A clean install simply creates a sparkling new System Folder with only standard Apple software installations. Your old system folder is renamed Previous System Folder, and all of the software is left intact. Let’s face it, why update a system folder that probably contains many files in it you don’t even recognize? The Mac OS installers walk you through the process, and it’s painless, indeed. Once you’ve determined your system is functioning normally, you can either reinstall your third-party applications from the original disks or drag the extensions, control panels, fonts, and preference files of your favorite applications to the new system folder. It’s recommended you do one application at a time and restart to make sure everything’s functioning smoothly before moving on. You should allot two to four hours to bring your new OS back up to its old tricks.
If you restart and incur bombs, error messages, or other problems, remove the last software you copied over, and look for a new version or help from the application company’s tech support. We’ll discuss sources of tech support in future articles.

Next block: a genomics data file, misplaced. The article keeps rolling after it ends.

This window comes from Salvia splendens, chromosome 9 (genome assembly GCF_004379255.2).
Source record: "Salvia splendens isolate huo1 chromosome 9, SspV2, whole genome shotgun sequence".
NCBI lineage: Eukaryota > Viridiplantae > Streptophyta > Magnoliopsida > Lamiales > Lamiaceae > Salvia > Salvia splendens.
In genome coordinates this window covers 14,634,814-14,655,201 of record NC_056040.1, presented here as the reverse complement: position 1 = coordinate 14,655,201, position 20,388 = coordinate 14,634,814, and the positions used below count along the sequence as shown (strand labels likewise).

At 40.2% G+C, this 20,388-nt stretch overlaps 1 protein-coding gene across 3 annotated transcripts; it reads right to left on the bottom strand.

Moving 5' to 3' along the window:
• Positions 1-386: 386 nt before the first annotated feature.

You can reserve your copy of Mac OS 9 and view some of the new features through at Apple’s Web site .
Ilene Hoffman, MS, is a Macintosh/Internet writer, trainer, and consultant based in the Boston area. She is senior editor at MacFixIt.com, contributing editor at MacTech Magazine, and the perpetrator of the Hess Macworld Expo Events List . She also hosts weekly Mac conferences on Talk City and AOL.
The authors and editors have taken care in preparation of the content contained herein, but make no expressed or implied warranty of any kind and assume no responsibility for errors or omissions. No liability is assumed for any damages. Always have a verified backup before making any changes.